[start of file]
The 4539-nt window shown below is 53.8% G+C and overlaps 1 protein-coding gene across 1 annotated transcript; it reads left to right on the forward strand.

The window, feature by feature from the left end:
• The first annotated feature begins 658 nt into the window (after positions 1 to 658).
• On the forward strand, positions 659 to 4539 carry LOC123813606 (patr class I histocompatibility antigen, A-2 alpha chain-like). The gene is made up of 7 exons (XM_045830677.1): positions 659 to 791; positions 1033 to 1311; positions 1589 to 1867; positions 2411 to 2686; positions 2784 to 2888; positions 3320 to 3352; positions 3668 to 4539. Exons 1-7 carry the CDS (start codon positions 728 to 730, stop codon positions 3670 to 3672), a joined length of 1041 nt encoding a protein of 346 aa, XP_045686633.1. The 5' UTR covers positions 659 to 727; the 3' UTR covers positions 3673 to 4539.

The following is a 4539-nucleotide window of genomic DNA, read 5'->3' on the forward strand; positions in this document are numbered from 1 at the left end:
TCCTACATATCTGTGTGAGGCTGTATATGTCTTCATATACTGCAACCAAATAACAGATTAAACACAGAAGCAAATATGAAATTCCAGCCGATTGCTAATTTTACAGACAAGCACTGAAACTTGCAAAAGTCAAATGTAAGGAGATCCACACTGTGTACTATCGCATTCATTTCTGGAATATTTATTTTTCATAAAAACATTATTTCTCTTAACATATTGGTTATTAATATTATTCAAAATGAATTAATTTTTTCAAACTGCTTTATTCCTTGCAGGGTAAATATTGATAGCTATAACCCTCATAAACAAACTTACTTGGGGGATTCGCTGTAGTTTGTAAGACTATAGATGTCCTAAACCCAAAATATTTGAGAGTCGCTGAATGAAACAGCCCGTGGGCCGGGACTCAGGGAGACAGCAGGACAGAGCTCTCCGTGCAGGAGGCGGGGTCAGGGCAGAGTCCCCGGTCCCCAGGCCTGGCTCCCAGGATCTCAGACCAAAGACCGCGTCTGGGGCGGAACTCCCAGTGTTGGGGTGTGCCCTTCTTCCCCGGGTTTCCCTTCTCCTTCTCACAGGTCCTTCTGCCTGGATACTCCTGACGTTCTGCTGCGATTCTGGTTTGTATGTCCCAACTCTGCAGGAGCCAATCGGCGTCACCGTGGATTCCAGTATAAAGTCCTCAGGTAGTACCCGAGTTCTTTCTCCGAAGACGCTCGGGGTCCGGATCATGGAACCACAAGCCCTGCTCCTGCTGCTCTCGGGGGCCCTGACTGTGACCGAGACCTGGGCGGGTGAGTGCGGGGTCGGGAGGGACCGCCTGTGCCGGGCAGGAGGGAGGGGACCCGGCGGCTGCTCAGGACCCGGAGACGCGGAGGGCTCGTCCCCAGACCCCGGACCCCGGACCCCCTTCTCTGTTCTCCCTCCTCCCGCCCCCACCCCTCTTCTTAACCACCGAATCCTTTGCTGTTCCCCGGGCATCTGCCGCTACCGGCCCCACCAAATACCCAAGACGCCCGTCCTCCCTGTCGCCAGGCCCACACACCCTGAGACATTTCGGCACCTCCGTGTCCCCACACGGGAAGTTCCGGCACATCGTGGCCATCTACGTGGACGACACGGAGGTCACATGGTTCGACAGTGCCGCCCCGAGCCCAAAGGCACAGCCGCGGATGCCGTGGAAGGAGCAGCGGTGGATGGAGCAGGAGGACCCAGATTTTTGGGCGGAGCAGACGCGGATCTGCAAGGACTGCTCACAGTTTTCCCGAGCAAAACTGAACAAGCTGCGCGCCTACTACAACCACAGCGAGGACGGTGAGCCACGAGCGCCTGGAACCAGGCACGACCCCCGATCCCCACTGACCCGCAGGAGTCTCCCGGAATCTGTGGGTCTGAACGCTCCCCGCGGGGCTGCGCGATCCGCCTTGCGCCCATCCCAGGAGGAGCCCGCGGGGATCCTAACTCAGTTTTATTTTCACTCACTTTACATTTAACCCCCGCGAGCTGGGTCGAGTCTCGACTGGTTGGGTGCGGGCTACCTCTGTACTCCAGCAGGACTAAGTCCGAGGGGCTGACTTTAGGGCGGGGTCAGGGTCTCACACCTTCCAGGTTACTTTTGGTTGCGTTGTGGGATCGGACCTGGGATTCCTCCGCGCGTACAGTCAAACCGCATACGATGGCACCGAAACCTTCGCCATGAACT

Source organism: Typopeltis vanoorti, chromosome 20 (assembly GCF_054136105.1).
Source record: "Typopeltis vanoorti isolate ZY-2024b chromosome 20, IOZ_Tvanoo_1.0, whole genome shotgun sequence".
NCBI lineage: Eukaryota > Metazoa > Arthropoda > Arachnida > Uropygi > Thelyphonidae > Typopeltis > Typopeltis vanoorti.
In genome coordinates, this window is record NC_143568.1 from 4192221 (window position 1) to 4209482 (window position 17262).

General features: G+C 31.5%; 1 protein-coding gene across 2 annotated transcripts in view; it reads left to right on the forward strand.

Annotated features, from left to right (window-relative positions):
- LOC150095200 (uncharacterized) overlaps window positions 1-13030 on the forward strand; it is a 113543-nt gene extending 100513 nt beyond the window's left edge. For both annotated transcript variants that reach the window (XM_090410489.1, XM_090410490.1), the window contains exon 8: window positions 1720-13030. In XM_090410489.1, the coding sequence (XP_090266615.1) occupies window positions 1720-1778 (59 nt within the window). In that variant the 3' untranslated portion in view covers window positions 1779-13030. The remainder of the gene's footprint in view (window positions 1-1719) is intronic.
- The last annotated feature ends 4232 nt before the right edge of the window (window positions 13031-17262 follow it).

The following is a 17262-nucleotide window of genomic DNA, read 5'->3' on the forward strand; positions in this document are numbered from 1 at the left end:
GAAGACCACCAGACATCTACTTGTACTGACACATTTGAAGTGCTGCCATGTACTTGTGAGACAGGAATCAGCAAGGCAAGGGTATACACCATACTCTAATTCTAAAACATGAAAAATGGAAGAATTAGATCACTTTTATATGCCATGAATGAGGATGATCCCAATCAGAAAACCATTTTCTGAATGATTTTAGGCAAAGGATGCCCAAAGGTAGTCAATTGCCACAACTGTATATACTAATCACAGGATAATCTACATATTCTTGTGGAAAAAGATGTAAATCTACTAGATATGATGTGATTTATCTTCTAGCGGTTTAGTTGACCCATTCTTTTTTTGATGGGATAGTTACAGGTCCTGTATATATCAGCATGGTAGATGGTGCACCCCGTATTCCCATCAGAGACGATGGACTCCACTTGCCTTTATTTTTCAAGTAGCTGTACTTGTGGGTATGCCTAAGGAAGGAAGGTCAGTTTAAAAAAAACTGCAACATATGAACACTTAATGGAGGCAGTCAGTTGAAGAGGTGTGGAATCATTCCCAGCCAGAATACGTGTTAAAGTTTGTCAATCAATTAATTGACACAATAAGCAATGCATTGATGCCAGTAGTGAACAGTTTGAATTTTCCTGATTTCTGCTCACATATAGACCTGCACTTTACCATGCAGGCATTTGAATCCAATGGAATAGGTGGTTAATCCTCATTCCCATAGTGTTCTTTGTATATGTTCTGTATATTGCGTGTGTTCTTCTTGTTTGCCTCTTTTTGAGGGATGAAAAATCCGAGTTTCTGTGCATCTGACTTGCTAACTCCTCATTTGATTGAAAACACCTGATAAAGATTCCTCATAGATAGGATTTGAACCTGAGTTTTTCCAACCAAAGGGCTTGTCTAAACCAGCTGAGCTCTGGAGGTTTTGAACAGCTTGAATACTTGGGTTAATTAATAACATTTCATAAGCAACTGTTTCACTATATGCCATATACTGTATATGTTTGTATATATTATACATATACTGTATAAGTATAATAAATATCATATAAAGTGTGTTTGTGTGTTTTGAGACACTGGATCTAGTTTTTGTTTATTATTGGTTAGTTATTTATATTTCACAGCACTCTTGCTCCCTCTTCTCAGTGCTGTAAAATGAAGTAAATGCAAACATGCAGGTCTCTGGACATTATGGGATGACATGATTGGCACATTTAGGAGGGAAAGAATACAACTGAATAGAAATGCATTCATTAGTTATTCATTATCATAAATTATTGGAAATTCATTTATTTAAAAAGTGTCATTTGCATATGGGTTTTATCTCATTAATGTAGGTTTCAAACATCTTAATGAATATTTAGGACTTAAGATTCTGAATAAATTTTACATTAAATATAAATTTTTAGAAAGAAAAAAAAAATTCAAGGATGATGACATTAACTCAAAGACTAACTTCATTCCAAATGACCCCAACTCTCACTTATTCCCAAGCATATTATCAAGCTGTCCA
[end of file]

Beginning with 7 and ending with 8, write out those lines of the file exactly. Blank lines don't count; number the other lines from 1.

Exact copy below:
Source organism: Typopeltis vanoorti, chromosome 20 (assembly GCF_054136105.1).
Source record: "Typopeltis vanoorti isolate ZY-2024b chromosome 20, IOZ_Tvanoo_1.0, whole genome shotgun sequence".